Construction of the narrow gauge railway started in midsummer 1990, following a joint application for a Light Railway Order between Kirklees Council and the Kirklees Light Railway Company on 22 February 1989. Construction was aided significantly by the amount of redundant materials available from a number of collieries in the area which were slowly beginning to end their mining operations. The Light Railway Order was finally granted on 27 September 1991. The line was originally 1 mile (1.6 km) in length running from Clayton West station to a specially constructed halt called Cuckoos Nest. This name is historic to 15 inch gauge railways as a station on the Eaton Hall Railway, near Chester, built by Sir Arthur Heywood bore the name. Trains to Cuckoo’s Nest commenced running on Saturday 19 October 1991. It was extended to Skelmanthorpe in 1992 and again to a station at Shelley in 1997 with a grant from ERDF for the regeneration of coal mining areas.

The journey gives fine views of the Grade II listed Emley Moor Radio Mast, passes through the ancient woodland of Blacker Wood which is mentioned in the Domesday Book and includes a trip through the 511 yards (467 m) Shelley Woodhouse Tunnel, the longest tunnel on any 15 in (381 mm) gauge line in Britain.

SkelmanthorpeSkelmanthorpe Station – Seen from a train on the Kirklees Light Railway.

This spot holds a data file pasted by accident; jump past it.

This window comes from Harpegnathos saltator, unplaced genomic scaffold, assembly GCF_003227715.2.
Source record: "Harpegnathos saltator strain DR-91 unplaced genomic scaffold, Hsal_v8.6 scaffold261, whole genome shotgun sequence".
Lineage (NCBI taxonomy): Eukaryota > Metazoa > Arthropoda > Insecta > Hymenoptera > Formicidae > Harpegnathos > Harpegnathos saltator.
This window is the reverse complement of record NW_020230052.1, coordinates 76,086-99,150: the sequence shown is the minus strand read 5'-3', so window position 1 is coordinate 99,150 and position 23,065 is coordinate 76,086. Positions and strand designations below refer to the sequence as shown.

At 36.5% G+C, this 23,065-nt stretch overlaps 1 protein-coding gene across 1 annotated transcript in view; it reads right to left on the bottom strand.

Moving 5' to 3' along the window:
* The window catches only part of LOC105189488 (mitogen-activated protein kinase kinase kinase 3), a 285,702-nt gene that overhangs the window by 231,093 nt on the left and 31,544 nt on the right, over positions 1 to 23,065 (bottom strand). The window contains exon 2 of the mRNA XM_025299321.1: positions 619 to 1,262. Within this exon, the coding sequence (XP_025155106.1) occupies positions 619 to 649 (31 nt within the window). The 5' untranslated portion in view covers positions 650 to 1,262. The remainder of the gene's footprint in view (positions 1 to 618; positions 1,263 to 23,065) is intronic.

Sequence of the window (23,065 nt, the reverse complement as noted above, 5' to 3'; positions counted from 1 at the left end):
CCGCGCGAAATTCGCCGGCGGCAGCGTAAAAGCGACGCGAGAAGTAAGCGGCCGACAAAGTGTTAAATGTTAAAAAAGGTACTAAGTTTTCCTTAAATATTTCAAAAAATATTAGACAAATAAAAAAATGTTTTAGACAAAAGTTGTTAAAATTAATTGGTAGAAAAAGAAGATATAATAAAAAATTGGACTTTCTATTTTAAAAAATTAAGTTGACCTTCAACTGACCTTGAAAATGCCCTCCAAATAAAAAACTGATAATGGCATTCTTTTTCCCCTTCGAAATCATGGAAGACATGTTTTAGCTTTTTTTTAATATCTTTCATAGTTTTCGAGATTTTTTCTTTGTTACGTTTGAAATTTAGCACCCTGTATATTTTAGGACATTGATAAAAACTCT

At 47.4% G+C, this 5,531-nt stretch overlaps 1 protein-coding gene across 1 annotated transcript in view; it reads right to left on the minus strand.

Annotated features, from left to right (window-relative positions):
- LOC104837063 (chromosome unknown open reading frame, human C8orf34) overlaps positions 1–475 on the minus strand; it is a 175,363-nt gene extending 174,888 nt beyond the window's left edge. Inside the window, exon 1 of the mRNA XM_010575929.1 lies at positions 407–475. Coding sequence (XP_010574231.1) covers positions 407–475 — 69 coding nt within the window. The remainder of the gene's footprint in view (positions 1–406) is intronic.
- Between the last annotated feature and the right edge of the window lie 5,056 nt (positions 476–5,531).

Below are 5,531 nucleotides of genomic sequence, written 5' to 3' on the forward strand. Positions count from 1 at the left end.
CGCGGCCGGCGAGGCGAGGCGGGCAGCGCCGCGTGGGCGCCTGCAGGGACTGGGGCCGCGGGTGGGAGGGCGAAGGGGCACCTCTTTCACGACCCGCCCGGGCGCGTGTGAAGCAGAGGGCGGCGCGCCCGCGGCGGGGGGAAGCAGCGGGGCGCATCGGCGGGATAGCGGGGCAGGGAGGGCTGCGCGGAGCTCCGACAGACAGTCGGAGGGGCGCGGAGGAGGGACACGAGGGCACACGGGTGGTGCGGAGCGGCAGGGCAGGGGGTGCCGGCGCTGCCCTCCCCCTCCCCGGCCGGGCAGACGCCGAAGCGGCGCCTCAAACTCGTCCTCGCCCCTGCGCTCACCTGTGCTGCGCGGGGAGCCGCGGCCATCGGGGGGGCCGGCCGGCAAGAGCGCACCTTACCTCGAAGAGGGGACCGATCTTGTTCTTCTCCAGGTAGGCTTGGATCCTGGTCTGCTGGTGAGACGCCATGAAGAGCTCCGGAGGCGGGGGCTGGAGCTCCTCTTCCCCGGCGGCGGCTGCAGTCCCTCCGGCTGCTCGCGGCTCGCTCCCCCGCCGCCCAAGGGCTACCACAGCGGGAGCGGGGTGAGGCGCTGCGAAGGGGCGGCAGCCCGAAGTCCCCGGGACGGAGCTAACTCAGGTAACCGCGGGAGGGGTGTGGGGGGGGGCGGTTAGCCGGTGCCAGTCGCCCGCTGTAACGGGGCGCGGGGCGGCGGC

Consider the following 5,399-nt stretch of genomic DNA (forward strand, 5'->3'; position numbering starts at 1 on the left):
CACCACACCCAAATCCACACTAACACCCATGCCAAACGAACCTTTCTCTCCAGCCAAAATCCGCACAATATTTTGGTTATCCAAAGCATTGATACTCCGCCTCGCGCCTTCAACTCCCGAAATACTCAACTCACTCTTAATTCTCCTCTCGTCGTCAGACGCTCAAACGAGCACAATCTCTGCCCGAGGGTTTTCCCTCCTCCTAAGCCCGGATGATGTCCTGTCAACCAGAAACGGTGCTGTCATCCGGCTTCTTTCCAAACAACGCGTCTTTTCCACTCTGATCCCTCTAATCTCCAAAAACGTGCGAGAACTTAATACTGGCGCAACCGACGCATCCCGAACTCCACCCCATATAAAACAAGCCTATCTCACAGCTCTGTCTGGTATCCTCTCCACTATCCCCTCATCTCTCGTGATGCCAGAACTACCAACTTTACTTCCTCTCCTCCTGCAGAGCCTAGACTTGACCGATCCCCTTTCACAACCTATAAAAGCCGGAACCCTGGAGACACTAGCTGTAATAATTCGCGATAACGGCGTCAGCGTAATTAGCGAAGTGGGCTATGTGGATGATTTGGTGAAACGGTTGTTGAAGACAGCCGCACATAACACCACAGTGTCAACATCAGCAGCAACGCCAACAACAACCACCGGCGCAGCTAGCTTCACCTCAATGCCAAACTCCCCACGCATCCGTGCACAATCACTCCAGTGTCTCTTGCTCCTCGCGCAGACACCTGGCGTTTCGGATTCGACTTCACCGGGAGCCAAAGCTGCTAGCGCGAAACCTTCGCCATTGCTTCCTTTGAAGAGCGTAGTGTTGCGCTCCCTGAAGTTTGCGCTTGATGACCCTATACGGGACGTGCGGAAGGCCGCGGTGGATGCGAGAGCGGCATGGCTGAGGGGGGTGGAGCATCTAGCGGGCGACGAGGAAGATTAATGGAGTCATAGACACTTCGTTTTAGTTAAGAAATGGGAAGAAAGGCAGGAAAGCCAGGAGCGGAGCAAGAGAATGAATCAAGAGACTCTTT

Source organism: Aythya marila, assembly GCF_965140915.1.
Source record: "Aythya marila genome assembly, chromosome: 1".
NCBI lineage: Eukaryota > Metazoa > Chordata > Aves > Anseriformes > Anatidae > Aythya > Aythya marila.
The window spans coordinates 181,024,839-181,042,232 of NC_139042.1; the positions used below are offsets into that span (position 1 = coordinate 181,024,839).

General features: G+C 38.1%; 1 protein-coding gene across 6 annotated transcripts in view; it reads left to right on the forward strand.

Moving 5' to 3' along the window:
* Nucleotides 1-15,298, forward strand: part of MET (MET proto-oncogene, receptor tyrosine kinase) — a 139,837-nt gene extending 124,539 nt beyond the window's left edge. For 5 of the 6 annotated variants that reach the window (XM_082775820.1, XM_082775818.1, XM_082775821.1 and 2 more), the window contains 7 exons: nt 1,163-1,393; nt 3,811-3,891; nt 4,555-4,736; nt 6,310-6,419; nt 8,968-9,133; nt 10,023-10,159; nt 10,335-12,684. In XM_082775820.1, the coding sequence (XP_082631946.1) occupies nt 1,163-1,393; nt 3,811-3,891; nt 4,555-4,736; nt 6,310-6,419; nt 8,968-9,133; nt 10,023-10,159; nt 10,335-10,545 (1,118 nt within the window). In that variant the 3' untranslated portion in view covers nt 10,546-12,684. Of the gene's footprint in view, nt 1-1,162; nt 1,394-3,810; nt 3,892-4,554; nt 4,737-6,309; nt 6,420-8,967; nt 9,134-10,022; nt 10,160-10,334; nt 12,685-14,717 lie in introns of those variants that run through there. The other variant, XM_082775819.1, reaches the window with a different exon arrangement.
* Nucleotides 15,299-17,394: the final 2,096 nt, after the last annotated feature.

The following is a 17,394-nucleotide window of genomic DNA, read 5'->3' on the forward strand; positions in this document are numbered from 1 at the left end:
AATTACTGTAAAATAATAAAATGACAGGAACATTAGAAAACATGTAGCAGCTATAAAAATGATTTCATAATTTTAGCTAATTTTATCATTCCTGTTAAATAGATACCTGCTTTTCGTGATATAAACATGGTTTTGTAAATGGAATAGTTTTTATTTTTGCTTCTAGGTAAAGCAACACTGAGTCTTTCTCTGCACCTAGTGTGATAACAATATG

© Copyright Christine Johnstone and licensed for reuse under this Creative Commons Licence.

 

Canal news – Forthcoming Events – Sept 21-2-3 2012

River Sow at Shugborough, Staffordshire

Weighbridge pub beer festival

21 – 22 Sep 2012

09:00 am – 20:00 pm

Try a wide range of beers at the Weighbridge, a traditional pub by the Worcester & Birmingham Canal.

Call the pub on 0121 445 5111.

Address

The Weighbridge

Scarfield Wharf

Alvechurch

Worcestershire

B48 7SQ

 Worcester and Birmingham Canal at Alvechurch, Worcestershire

The Alvechurch Boat Centre and marina are on the right (and behind) at Scarfield Wharf.

 The Worcester and Birmingham Canal was built in stages between 1791 and 1815 to connect the River Severn in Worcester to the Birmingham Canal System using a quicker route than the earlier Staffordshire and Worcestershire Canal.

 Grain, timber and agricultural produce were carried to the Midlands. Industrial goods and coal were carried down towards Worcester, often for onward transport to Bristol. Later, salt carrying was added as a regular cargo. Pairs of donkeys were often used in preference to horses, maybe because they could easily be put onto the boats which had to be legged (or pulled by tug) through the four tunnels near Birmingham.  © Copyright Roger Kidd and licensed for reuse under this Creative Commons Licence.

Roses and Castles for Beginners

23 Sep 2012

10:00 am – 16:00 pm

Learn to paint the traditional roses associated with decorated canalware

Join our canal art expert and learn the basics of how to paint roses associated with the decorated canalware seen on our canals

10am – 4pm

£25 per person (includes starter materials and lunch)

Standedge Visitor Centre,

Waters Road,

Marsden

Huddersfield

HD7 6NQ

Standedge Tunnel Visitor Centre, Huddersfield Narrow Canal  © Copyright David Dixon and licensed for reuse under this Creative Commons Licence.